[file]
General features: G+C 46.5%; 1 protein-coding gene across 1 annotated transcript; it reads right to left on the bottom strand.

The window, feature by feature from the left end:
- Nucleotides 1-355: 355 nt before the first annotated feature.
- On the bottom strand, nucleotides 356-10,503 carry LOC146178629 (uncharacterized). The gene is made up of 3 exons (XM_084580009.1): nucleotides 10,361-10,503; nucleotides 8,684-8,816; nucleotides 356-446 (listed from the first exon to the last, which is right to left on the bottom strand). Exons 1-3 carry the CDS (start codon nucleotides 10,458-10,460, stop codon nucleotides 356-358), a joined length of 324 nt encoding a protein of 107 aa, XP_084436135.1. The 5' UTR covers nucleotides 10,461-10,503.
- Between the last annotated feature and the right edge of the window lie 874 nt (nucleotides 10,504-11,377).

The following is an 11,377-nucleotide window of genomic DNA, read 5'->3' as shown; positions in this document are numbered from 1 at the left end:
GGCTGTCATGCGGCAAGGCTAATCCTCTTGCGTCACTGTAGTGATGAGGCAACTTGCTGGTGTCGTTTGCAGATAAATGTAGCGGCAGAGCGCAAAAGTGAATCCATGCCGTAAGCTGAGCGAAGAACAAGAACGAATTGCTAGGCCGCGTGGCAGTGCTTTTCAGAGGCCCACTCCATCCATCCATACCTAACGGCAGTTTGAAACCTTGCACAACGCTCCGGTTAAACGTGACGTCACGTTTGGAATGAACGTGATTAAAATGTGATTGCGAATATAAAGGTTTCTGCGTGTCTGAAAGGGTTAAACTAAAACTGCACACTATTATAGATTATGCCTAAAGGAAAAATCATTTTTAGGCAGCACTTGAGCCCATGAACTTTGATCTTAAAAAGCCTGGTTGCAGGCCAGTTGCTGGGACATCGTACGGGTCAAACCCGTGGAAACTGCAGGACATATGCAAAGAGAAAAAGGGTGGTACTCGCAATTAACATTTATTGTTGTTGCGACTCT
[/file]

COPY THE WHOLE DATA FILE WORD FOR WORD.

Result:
General features: G+C 46.5%; 1 protein-coding gene across 1 annotated transcript; it reads right to left on the bottom strand.

The window, feature by feature from the left end:
- Nucleotides 1-355: 355 nt before the first annotated feature.
- On the bottom strand, nucleotides 356-10,503 carry LOC146178629 (uncharacterized). The gene is made up of 3 exons (XM_084580009.1): nucleotides 10,361-10,503; nucleotides 8,684-8,816; nucleotides 356-446 (listed from the first exon to the last, which is right to left on the bottom strand). Exons 1-3 carry the CDS (start codon nucleotides 10,458-10,460, stop codon nucleotides 356-358), a joined length of 324 nt encoding a protein of 107 aa, XP_084436135.1. The 5' UTR covers nucleotides 10,461-10,503.
- Between the last annotated feature and the right edge of the window lie 874 nt (nucleotides 10,504-11,377).

The following is an 11,377-nucleotide window of genomic DNA, read 5'->3' as shown; positions in this document are numbered from 1 at the left end:
GGCTGTCATGCGGCAAGGCTAATCCTCTTGCGTCACTGTAGTGATGAGGCAACTTGCTGGTGTCGTTTGCAGATAAATGTAGCGGCAGAGCGCAAAAGTGAATCCATGCCGTAAGCTGAGCGAAGAACAAGAACGAATTGCTAGGCCGCGTGGCAGTGCTTTTCAGAGGCCCACTCCATCCATCCATACCTAACGGCAGTTTGAAACCTTGCACAACGCTCCGGTTAAACGTGACGTCACGTTTGGAATGAACGTGATTAAAATGTGATTGCGAATATAAAGGTTTCTGCGTGTCTGAAAGGGTTAAACTAAAACTGCACACTATTATAGATTATGCCTAAAGGAAAAATCATTTTTAGGCAGCACTTGAGCCCATGAACTTTGATCTTAAAAAGCCTGGTTGCAGGCCAGTTGCTGGGACATCGTACGGGTCAAACCCGTGGAAACTGCAGGACATATGCAAAGAGAAAAAGGGTGGTACTCGCAATTAACATTTATTGTTGTTGCGACTCT